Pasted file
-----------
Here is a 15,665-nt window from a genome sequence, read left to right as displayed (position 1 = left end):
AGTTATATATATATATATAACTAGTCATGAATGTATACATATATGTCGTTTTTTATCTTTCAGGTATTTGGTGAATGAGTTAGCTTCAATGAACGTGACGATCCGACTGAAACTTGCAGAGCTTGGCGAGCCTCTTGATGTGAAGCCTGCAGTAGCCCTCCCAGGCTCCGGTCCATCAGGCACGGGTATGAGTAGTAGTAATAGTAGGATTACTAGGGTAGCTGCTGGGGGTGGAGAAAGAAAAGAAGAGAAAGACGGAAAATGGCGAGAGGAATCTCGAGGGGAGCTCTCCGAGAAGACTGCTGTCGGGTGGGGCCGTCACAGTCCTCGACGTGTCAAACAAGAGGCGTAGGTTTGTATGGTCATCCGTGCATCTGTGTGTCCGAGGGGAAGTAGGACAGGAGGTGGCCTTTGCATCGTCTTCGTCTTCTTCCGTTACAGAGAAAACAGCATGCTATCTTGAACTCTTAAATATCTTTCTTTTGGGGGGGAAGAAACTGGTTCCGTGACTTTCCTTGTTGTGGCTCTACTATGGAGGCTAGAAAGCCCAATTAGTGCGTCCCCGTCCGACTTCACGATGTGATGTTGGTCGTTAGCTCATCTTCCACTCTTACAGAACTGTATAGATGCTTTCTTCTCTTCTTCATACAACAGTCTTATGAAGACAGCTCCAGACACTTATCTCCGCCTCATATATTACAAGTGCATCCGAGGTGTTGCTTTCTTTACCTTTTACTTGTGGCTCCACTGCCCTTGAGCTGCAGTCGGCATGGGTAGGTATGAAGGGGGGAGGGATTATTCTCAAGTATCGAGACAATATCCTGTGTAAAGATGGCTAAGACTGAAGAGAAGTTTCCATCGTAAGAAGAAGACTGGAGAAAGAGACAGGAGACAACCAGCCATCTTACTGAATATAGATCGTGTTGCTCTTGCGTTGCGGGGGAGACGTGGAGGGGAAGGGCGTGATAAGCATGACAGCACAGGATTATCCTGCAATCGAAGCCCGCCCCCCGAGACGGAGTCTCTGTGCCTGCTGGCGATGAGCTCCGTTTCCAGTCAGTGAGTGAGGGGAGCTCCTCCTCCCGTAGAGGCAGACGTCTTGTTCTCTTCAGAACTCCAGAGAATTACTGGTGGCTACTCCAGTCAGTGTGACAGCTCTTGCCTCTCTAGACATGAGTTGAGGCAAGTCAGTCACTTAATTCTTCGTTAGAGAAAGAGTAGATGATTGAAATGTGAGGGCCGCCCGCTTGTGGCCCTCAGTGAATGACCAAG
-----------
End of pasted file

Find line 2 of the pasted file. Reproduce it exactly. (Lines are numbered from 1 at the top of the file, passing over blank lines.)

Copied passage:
AGTTATATATATATATATAACTAGTCATGAATGTATACATATATGTCGTTTTTTATCTTTCAGGTATTTGGTGAATGAGTTAGCTTCAATGAACGTGACGATCCGACTGAAACTTGCAGAGCTTGGCGAGCCTCTTGATGTGAAGCCTGCAGTAGCCCTCCCAGGCTCCGGTCCATCAGGCACGGGTATGAGTAGTAGTAATAGTAGGATTACTAGGGTAGCTGCTGGGGGTGGAGAAAGAAAAGAAGAGAAAGACGGAAAATGGCGAGAGGAATCTCGAGGGGAGCTCTCCGAGAAGACTGCTGTCGGGTGGGGCCGTCACAGTCCTCGACGTGTCAAACAAGAGGCGTAGGTTTGTATGGTCATCCGTGCATCTGTGTGTCCGAGGGGAAGTAGGACAGGAGGTGGCCTTTGCATCGTCTTCGTCTTCTTCCGTTACAGAGAAAACAGCATGCTATCTTGAACTCTTAAATATCTTTCTTTTGGGGGGGAAGAAACTGGTTCCGTGACTTTCCTTGTTGTGGCTCTACTATGGAGGCTAGAAAGCCCAATTAGTGCGTCCCCGTCCGACTTCACGATGTGATGTTGGTCGTTAGCTCATCTTCCACTCTTACAGAACTGTATAGATGCTTTCTTCTCTTCTTCATACAACAGTCTTATGAAGACAGCTCCAGACACTTATCTCCGCCTCATATATTACAAGTGCATCCGAGGTGTTGCTTTCTTTACCTTTTACTTGTGGCTCCACTGCCCTTGAGCTGCAGTCGGCATGGGTAGGTATGAAGGGGGGAGGGATTATTCTCAAGTATCGAGACAATATCCTGTGTAAAGATGGCTAAGACTGAAGAGAAGTTTCCATCGTAAGAAGAAGACTGGAGAAAGAGACAGGAGACAACCAGCCATCTTACTGAATATAGATCGTGTTGCTCTTGCGTTGCGGGGGAGACGTGGAGGGGAAGGGCGTGATAAGCATGACAGCACAGGATTATCCTGCAATCGAAGCCCGCCCCCCGAGACGGAGTCTCTGTGCCTGCTGGCGATGAGCTCCGTTTCCAGTCAGTGAGTGAGGGGAGCTCCTCCTCCCGTAGAGGCAGACGTCTTGTTCTCTTCAGAACTCCAGAGAATTACTGGTGGCTACTCCAGTCAGTGTGACAGCTCTTGCCTCTCTAGACATGAGTTGAGGCAAGTCAGTCACTTAATTCTTCGTTAGAGAAAGAGTAGATGATTGAAATGTGAGGGCCGCCCGCTTGTGGCCCTCAGTGAATGACCAAG